peach tree never been pruned

jimmy21May 15, 2014

I have a peach tree that came with my house. The tree was badly neglected. I'm pretty sure they just planted it and never touched it again. I bought the house at the very end of summer last year. We got a ton of fruit from the tree, but it was all very small, little flavor and clingstone. This year, I'm hoping with some thinning and fertilizer that the fruit will be better quality. The main problem with the tree is that all the fruit is 15 feet in the air. I have planted 10 other fruit trees. My original plan was to wait until those trees start producing heavily and then replace this peach tree. Now my thoughts are "why waste a developed root system?" What would you guys recommend to get this tree back in to shape? At this point in time, I'm not willing to go a year without a crop. Should I wait until my other trees start to produce and then cut it off low and graft on to it? If I cut some of the higher branches would it push out growth down lower?

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rayrose(8)

If you want to save this tree, forget about getting any fruit this year. I would cut the trunk at about 3 ft off the ground and try to get laterals to develop from that point.
Then keep it pruned to an open vase system.

    Bookmark   May 16, 2014 at 8:39AM
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fruitnut Z7 4500ft SW TX

Unless you can figure out how to get more leaves on that tree it's worthless. It won't mature decent fruit regardless of the variety.

    Bookmark   May 16, 2014 at 9:50AM
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curtis(5)

It could be a seedling, therefore always give poor quality fruit no matter what you do. Is there any sign of a graft? Having no visible graft is not definitive, it might be below the ground. But if not is visible I would assume seedling and act accordingly. Actually, I would start a makeover immediately either way.

you don't show your zone but in my area we are still good to cut it off at 3' and do a total make-over... except you probably don't have scions. So that puts you back to making cuts to for new growth low and bud graft to those in the fall, or with scions in the spring. If you have never grafted before, start reading about it now

    Bookmark   May 16, 2014 at 10:18AM
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JoppaRich(7b)

"It could be a seedling, therefore always give poor quality fruit no matter what you do. Is there any sign of a graft?"

The vast majority of seedling peaches will produce pretty good peaches. Peaches aren't a fruit like apples where they've been changed so radically that you can get basically a crabapple.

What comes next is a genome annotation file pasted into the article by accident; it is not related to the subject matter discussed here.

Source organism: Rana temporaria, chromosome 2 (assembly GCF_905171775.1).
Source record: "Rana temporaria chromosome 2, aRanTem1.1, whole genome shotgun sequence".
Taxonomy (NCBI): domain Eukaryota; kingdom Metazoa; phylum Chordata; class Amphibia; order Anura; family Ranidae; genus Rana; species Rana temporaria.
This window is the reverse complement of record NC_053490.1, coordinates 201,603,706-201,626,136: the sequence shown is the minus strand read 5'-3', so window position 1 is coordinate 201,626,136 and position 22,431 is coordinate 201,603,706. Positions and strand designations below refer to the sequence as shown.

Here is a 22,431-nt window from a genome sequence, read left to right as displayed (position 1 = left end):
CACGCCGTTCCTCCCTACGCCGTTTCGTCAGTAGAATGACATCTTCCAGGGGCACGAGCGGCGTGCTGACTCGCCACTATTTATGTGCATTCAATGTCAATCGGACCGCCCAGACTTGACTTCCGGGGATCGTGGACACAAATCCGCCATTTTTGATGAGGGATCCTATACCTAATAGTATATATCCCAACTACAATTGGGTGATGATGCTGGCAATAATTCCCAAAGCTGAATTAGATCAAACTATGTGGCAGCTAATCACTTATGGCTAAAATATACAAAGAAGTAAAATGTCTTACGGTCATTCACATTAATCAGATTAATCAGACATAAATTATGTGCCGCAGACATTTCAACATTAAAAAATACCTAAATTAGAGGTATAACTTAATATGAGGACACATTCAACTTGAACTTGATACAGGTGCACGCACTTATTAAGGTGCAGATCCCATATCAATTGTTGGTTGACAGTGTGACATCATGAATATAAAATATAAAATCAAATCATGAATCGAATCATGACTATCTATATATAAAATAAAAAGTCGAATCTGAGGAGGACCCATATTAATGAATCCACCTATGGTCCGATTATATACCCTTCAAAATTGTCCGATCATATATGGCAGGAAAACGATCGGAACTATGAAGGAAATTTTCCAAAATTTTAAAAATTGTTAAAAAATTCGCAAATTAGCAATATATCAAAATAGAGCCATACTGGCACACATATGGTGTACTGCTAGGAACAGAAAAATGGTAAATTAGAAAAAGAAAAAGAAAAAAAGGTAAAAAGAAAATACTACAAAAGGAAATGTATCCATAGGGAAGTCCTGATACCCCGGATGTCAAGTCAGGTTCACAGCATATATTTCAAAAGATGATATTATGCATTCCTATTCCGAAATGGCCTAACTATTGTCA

Bookmark   May 16, 2014 at 11:29AM
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jimmy21

No signs of any graft. Its hard to see growth in the picture because of the background and there are lots of dead twiggy branches. I think it probably has never been treated for peach leaf curl and that probably killed a lot of stuff. It was pretty covered in leaves last fall and I didn't spray it at all over the winter. I'm just learning this stuff now

    Bookmark   May 16, 2014 at 12:02PM
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jimmy21

So should I wait a couple years until my other trees start producing and then cut it off at 3' and graft on some better varieties?

    Bookmark   May 16, 2014 at 12:41PM
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alan haigh

Cutting it to 3' will likely kill the tree unless there are leaves at that point- peaches don't tend to have dormant buds along old wood ready to spring to life. I do see some leaves that might be low enough and you can probably get away with cutting just above them.

I don't really think such a tree is worth the effort. I've seen plenty of seedling trees with terrible to mediocre fruit so it is a bit of a crap shoot- you said it is clingstone and if it was true to seed it would by all odds be free. The fact that it is clingstone is an indication of low quality from my experience with seedlings.

You won't be able to graft anything on it until next year and by the time the tree provides crop your other peach trees will be doing so as well- peaches don't take long. However, it might be a fun project for you.

    Bookmark   May 16, 2014 at 7:13PM
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jimmy21

Just thought I would show an update of what this tree looks like. It sprouted 2 limbs at the perfect height to be used as nurse branches

    Bookmark   July 3, 2014 at 12:17AM
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rayrose(8)

If you want to save this tree, you already have scaffolds developing at a good spot. If you can get scion wood of something you like, why not top graft it right above the new scaffolds and keep them also. Then you'd have a 2&1 tree. If you don't like the old variety, you can always prune it out.

    Bookmark   July 3, 2014 at 9:40AM
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jimmy21

That's what I plan to do. I want to graft on 3 varieties. I bought 2 of the varieties as potted trees a couple weeks ago. I still need to locate the 3rd one. It doesn't really matter yet though. I don't think I'm going to do it this spring, I think I'm going to wait another year.

    Bookmark   July 3, 2014 at 12:43PM
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